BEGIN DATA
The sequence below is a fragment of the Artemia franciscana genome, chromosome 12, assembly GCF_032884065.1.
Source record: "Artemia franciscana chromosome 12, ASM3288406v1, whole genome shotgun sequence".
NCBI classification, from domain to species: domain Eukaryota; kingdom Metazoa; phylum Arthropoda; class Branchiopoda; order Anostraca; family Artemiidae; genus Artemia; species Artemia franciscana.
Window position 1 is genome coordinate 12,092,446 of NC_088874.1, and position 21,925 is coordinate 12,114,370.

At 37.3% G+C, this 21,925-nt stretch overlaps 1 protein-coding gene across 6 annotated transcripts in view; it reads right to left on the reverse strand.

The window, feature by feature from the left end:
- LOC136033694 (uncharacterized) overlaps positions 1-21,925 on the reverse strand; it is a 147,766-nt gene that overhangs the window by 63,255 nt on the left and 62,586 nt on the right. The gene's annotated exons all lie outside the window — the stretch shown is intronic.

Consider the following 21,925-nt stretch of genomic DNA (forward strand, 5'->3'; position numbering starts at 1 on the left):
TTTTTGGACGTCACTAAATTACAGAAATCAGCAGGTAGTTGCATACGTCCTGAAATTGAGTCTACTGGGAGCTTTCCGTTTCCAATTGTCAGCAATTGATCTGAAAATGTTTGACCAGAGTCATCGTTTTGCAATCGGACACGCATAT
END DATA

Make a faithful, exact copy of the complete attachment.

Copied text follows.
The sequence below is a fragment of the Artemia franciscana genome, chromosome 12, assembly GCF_032884065.1.
Source record: "Artemia franciscana chromosome 12, ASM3288406v1, whole genome shotgun sequence".
NCBI classification, from domain to species: domain Eukaryota; kingdom Metazoa; phylum Arthropoda; class Branchiopoda; order Anostraca; family Artemiidae; genus Artemia; species Artemia franciscana.
Window position 1 is genome coordinate 12,092,446 of NC_088874.1, and position 21,925 is coordinate 12,114,370.

At 37.3% G+C, this 21,925-nt stretch overlaps 1 protein-coding gene across 6 annotated transcripts in view; it reads right to left on the reverse strand.

The window, feature by feature from the left end:
- LOC136033694 (uncharacterized) overlaps positions 1-21,925 on the reverse strand; it is a 147,766-nt gene that overhangs the window by 63,255 nt on the left and 62,586 nt on the right. The gene's annotated exons all lie outside the window — the stretch shown is intronic.

Consider the following 21,925-nt stretch of genomic DNA (forward strand, 5'->3'; position numbering starts at 1 on the left):
TTTTTGGACGTCACTAAATTACAGAAATCAGCAGGTAGTTGCATACGTCCTGAAATTGAGTCTACTGGGAGCTTTCCGTTTCCAATTGTCAGCAATTGATCTGAAAATGTTTGACCAGAGTCATCGTTTTGCAATCGGACACGCATAT